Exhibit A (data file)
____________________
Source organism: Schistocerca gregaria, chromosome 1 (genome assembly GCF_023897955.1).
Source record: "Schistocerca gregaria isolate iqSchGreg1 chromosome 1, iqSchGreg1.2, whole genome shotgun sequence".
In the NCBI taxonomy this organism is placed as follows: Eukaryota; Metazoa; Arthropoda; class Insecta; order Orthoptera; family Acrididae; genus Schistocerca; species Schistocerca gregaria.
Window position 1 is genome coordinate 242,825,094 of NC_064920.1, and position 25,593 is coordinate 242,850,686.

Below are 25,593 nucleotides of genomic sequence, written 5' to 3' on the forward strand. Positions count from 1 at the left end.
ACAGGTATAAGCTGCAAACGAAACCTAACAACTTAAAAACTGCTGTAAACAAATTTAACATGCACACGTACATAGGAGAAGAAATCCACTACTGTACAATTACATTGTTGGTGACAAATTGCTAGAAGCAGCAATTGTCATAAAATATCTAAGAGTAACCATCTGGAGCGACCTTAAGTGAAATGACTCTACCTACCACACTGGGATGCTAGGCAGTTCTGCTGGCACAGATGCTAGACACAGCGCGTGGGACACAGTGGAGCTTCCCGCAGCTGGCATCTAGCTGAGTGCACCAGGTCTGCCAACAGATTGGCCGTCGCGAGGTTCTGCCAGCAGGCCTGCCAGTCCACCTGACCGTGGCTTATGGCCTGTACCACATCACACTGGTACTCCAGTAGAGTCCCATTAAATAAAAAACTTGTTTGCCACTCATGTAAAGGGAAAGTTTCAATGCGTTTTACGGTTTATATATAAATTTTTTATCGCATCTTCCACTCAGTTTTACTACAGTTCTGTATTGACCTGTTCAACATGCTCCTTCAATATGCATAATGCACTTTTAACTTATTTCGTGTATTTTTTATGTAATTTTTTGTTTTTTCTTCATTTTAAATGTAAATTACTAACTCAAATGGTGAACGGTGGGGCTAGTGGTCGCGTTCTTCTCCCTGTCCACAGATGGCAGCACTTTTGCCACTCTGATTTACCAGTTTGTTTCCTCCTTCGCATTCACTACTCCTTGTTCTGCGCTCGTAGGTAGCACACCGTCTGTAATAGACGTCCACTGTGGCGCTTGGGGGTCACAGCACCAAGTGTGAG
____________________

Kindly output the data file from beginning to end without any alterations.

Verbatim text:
Source organism: Schistocerca gregaria, chromosome 1 (genome assembly GCF_023897955.1).
Source record: "Schistocerca gregaria isolate iqSchGreg1 chromosome 1, iqSchGreg1.2, whole genome shotgun sequence".
In the NCBI taxonomy this organism is placed as follows: Eukaryota; Metazoa; Arthropoda; class Insecta; order Orthoptera; family Acrididae; genus Schistocerca; species Schistocerca gregaria.
Window position 1 is genome coordinate 242,825,094 of NC_064920.1, and position 25,593 is coordinate 242,850,686.

Below are 25,593 nucleotides of genomic sequence, written 5' to 3' on the forward strand. Positions count from 1 at the left end.
ACAGGTATAAGCTGCAAACGAAACCTAACAACTTAAAAACTGCTGTAAACAAATTTAACATGCACACGTACATAGGAGAAGAAATCCACTACTGTACAATTACATTGTTGGTGACAAATTGCTAGAAGCAGCAATTGTCATAAAATATCTAAGAGTAACCATCTGGAGCGACCTTAAGTGAAATGACTCTACCTACCACACTGGGATGCTAGGCAGTTCTGCTGGCACAGATGCTAGACACAGCGCGTGGGACACAGTGGAGCTTCCCGCAGCTGGCATCTAGCTGAGTGCACCAGGTCTGCCAACAGATTGGCCGTCGCGAGGTTCTGCCAGCAGGCCTGCCAGTCCACCTGACCGTGGCTTATGGCCTGTACCACATCACACTGGTACTCCAGTAGAGTCCCATTAAATAAAAAACTTGTTTGCCACTCATGTAAAGGGAAAGTTTCAATGCGTTTTACGGTTTATATATAAATTTTTTATCGCATCTTCCACTCAGTTTTACTACAGTTCTGTATTGACCTGTTCAACATGCTCCTTCAATATGCATAATGCACTTTTAACTTATTTCGTGTATTTTTTATGTAATTTTTTGTTTTTTCTTCATTTTAAATGTAAATTACTAACTCAAATGGTGAACGGTGGGGCTAGTGGTCGCGTTCTTCTCCCTGTCCACAGATGGCAGCACTTTTGCCACTCTGATTTACCAGTTTGTTTCCTCCTTCGCATTCACTACTCCTTGTTCTGCGCTCGTAGGTAGCACACCGTCTGTAATAGACGTCCACTGTGGCGCTTGGGGGTCACAGCACCAAGTGTGAG